neweurasia: So the actual work has stopped and there are only bare discussions and arguments?
Shirin: Yes. This fact demonstrates that the coalition we have now is basically not efficient, that there is a need for a new more efficient work format so that we have some kind of progress, so that people in power finally come to understand each other and cooperate.
neweurasia: Before getting involved in politics you worked at the Chingiz Aitmatov Foundation, helping young talents get a chance to express themselves and show what they can do. Is it only temporary that you don’t have time for that?
Shirin: Of course, it’s temporary. The Foundation is looking for international grants right now to open a summer school. If we have success this year, I will be glad to contribute to teaching and organizational activities.
neweurasia: You have had a collection of poems published in New York entitled, “Sleep Mask”. Can you tell us about it?
Shirin: I write experimental poetry [but it’s] so far not likely to be received in our country, which is why I do not have them published here. In my work I subscribe to ideas of confessionalism, post-modernism. I personally think that every individual has to express his or her own truth or idea of the truth in art. My theme is closely related to concepts of “a body,” “feelings,” etc. I think the roots of my creative work go beyond the Islamic history of the Kyrgyz people.
neweurasia: You describe your poetry as “experimental”. What does that mean?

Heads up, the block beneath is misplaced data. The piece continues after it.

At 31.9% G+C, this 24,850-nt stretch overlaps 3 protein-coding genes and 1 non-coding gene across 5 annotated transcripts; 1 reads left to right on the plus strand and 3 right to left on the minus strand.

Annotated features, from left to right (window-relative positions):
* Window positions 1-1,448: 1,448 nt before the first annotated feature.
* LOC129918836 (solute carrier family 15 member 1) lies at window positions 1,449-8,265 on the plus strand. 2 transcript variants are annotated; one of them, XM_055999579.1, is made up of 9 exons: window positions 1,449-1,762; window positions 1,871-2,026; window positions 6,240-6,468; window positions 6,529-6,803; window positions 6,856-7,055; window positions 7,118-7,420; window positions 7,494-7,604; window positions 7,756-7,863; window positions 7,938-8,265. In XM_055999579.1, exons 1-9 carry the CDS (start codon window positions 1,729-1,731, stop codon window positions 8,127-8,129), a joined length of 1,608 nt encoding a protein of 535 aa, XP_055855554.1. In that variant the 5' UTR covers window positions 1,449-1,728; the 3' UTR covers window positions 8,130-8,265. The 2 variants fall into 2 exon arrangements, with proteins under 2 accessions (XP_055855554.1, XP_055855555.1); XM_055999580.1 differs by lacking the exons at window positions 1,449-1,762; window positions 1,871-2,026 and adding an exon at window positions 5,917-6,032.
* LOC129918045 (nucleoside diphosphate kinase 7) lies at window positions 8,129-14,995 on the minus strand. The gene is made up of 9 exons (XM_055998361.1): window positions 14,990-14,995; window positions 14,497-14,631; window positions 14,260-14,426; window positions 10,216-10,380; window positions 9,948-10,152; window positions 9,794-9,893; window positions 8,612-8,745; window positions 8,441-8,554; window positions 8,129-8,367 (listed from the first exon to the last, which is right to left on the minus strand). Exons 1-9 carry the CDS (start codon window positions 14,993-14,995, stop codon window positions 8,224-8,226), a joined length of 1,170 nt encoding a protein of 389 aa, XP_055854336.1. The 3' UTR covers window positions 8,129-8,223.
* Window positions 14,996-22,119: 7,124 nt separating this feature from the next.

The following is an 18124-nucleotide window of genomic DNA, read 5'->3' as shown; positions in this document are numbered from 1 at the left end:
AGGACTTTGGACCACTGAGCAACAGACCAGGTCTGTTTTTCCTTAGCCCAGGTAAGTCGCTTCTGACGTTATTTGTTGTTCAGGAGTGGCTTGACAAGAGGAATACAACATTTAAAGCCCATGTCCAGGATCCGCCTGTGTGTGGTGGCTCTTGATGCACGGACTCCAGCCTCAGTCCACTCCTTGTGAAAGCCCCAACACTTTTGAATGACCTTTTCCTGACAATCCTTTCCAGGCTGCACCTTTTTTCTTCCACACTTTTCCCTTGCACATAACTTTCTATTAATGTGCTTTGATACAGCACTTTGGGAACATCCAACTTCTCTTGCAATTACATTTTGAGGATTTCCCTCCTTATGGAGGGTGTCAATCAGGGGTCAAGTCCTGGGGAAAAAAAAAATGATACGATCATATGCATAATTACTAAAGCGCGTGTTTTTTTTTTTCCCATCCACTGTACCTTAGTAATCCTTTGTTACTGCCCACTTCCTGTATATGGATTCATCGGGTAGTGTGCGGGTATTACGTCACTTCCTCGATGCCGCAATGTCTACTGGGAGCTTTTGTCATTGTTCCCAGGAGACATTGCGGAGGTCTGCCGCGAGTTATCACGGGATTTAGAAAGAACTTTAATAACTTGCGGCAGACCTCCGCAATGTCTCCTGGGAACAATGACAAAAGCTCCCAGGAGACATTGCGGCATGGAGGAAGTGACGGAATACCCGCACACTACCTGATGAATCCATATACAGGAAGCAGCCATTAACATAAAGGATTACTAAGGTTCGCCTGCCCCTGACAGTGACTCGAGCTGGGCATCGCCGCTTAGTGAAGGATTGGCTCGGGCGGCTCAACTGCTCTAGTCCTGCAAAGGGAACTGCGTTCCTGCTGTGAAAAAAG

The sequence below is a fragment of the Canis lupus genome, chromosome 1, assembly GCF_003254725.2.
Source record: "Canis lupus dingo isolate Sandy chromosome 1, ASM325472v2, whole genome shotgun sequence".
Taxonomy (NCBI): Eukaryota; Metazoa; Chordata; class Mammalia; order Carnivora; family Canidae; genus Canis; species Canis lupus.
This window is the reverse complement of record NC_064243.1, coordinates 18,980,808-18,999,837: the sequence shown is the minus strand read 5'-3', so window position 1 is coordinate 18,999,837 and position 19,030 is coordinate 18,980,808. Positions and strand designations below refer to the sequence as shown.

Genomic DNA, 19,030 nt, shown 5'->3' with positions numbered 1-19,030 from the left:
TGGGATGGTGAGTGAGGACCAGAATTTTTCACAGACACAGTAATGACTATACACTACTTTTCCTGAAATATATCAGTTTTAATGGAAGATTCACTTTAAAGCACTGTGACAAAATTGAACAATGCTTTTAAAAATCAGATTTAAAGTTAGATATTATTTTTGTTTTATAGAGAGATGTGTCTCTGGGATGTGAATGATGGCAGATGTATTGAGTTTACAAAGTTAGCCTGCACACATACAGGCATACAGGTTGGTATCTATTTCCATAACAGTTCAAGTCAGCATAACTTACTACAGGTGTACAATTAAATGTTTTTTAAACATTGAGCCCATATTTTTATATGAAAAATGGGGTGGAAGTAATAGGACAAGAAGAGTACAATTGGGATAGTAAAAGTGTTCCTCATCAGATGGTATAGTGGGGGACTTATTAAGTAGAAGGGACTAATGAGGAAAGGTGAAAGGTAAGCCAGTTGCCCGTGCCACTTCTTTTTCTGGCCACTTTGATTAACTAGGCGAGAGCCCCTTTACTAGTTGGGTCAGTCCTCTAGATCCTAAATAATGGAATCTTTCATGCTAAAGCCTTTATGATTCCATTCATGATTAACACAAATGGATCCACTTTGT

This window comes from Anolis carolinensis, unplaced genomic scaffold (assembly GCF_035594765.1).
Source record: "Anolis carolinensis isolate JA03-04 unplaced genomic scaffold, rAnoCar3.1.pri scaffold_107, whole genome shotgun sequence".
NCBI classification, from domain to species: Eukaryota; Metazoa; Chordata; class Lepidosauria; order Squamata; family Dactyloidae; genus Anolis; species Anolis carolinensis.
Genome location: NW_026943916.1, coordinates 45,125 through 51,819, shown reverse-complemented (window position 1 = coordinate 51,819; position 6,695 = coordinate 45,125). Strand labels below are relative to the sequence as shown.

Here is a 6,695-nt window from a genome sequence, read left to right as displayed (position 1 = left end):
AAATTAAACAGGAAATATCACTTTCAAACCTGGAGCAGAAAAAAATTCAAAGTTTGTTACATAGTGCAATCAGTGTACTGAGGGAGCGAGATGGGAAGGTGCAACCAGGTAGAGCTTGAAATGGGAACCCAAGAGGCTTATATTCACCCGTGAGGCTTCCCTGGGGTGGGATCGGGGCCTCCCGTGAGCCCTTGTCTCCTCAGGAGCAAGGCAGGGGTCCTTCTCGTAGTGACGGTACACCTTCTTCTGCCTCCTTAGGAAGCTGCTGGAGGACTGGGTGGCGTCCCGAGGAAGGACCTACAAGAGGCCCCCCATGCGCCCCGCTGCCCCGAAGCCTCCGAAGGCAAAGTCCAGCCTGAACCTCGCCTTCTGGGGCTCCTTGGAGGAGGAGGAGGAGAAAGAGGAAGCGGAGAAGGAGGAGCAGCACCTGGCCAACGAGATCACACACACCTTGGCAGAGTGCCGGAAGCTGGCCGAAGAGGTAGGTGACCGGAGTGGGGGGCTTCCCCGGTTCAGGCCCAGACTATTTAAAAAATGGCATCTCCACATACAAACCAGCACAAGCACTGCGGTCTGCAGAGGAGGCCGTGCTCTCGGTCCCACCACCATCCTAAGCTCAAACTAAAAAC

Shirin: First of all, I don’t use a rhyme. Secondly, a long time ago the Kyrgyz people had shamans who used to tell stories and people used to see those stories by drawing pictures in their imagination. [Considering this] I had thoughts about cinematography, what role does cinematography play in forming our lives, how do we [construct] our lives through the prism of movies. This particular theme attracts me. I used to create images of characters that were not part of a certain famous movie and used to insert them into a movie trying to track how its scenario would change. [These considerations] work in the format of poetry.
Although I have much work and social projects going on at the moment, I still try to leave some time for my creative work. I have a column on www.taboo.kg, where I try to invest a lot of emotions and energy to be positive, yet sincere. I cheer for every politician we have, because at least in the very start all of them come to politics with real desire to change something and to make a difference, [although ultimately] politics changes people.
neweurasia: Do you think politics will transform you too?
Shirin: Yes, it will and it already did, but not in a way that I have become worse, but has it made me change goals, principles. I realize that some things perhaps need to be done in a different way. I used to think that I would only care for working on women’s issues, children’s issues, culture. Now I understand that to make changes on the social level, I need to be involved in big politics and in more oppositionary processes.Share